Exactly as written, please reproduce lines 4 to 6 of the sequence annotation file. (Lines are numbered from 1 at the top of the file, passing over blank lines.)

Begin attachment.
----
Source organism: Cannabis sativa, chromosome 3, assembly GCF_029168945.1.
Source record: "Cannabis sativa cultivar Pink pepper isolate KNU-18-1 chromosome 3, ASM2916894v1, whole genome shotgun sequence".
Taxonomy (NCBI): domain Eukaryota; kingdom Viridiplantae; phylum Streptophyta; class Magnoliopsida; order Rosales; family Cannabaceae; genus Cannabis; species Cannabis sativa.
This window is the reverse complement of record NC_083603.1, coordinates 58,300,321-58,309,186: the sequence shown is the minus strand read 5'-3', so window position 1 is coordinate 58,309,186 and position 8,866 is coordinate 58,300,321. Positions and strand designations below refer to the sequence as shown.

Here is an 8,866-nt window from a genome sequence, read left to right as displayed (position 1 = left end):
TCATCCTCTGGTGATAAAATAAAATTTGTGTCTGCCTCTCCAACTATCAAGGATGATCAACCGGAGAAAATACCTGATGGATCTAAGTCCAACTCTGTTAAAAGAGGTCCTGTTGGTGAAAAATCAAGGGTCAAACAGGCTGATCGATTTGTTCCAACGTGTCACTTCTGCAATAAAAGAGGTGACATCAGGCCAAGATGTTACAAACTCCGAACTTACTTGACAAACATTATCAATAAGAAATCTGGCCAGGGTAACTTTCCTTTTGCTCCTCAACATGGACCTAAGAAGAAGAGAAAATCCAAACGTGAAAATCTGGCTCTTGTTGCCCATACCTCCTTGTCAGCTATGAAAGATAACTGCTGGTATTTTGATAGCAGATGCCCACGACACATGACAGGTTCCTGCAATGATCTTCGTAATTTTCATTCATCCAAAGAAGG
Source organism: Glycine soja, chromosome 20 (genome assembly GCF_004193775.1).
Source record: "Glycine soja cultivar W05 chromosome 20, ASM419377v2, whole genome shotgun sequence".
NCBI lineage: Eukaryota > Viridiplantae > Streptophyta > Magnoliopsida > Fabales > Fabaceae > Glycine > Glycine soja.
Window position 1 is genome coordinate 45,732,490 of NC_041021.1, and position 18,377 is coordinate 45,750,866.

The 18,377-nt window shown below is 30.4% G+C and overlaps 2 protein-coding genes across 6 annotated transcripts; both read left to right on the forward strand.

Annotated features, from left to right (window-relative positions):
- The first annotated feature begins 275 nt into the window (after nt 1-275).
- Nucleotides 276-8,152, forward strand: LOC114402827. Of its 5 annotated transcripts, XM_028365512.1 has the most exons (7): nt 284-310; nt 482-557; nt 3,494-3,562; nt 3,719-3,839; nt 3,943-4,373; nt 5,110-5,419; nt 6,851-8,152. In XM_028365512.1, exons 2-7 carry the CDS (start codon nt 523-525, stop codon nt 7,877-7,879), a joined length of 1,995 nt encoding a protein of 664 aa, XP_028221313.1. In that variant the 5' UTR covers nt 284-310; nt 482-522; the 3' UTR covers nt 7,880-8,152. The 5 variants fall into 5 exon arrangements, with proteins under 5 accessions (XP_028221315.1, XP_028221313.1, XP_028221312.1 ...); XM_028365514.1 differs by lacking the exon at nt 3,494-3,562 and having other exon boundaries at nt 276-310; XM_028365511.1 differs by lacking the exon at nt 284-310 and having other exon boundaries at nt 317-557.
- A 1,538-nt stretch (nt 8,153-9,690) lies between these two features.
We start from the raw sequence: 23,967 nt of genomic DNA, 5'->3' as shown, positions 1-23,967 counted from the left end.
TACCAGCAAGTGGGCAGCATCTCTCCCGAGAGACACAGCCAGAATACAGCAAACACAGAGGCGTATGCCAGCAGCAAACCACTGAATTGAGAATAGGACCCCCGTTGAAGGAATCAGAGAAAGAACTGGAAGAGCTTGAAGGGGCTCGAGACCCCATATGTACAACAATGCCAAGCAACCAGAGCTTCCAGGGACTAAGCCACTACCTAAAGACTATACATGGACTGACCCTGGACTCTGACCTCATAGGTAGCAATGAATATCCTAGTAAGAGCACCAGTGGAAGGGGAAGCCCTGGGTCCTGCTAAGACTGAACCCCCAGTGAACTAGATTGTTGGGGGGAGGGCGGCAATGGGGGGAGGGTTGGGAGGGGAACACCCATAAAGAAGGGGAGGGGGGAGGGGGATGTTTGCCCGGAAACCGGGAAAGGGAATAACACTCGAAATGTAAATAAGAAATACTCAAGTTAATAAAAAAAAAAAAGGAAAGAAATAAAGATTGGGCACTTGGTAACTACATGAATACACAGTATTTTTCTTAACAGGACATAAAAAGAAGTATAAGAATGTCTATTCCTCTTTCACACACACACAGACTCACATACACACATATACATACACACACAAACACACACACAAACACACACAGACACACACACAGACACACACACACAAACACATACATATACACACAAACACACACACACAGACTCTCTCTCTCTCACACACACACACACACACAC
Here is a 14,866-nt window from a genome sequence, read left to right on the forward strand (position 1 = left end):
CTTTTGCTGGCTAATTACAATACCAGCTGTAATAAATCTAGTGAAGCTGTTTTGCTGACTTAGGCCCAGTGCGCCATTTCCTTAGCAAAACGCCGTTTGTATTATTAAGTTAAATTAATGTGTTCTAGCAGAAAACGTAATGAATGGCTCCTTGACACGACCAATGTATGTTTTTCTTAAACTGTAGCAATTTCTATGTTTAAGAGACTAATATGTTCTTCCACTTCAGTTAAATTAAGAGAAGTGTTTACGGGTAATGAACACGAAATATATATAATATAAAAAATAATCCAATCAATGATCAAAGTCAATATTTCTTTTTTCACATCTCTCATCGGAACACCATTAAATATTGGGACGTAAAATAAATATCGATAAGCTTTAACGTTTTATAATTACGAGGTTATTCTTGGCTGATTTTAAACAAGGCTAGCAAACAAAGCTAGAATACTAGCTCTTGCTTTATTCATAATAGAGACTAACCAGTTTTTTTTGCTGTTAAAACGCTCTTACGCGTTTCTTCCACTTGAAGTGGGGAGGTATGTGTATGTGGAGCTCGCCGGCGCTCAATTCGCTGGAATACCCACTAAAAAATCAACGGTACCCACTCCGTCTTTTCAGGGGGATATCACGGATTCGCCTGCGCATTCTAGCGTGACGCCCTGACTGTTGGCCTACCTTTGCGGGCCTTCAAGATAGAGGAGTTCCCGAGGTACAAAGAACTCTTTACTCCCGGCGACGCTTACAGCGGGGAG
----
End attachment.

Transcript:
This window is the reverse complement of record NC_083603.1, coordinates 58,300,321-58,309,186: the sequence shown is the minus strand read 5'-3', so window position 1 is coordinate 58,309,186 and position 8,866 is coordinate 58,300,321. Positions and strand designations below refer to the sequence as shown.

Here is an 8,866-nt window from a genome sequence, read left to right as displayed (position 1 = left end):
TCATCCTCTGGTGATAAAATAAAATTTGTGTCTGCCTCTCCAACTATCAAGGATGATCAACCGGAGAAAATACCTGATGGATCTAAGTCCAACTCTGTTAAAAGAGGTCCTGTTGGTGAAAAATCAAGGGTCAAACAGGCTGATCGATTTGTTCCAACGTGTCACTTCTGCAATAAAAGAGGTGACATCAGGCCAAGATGTTACAAACTCCGAACTTACTTGACAAACATTATCAATAAGAAATCTGGCCAGGGTAACTTTCCTTTTGCTCCTCAACATGGACCTAAGAAGAAGAGAAAATCCAAACGTGAAAATCTGGCTCTTGTTGCCCATACCTCCTTGTCAGCTATGAAAGATAACTGCTGGTATTTTGATAGCAGATGCCCACGACACATGACAGGTTCCTGCAATGATCTTCGTAATTTTCATTCATCCAAAGAAGG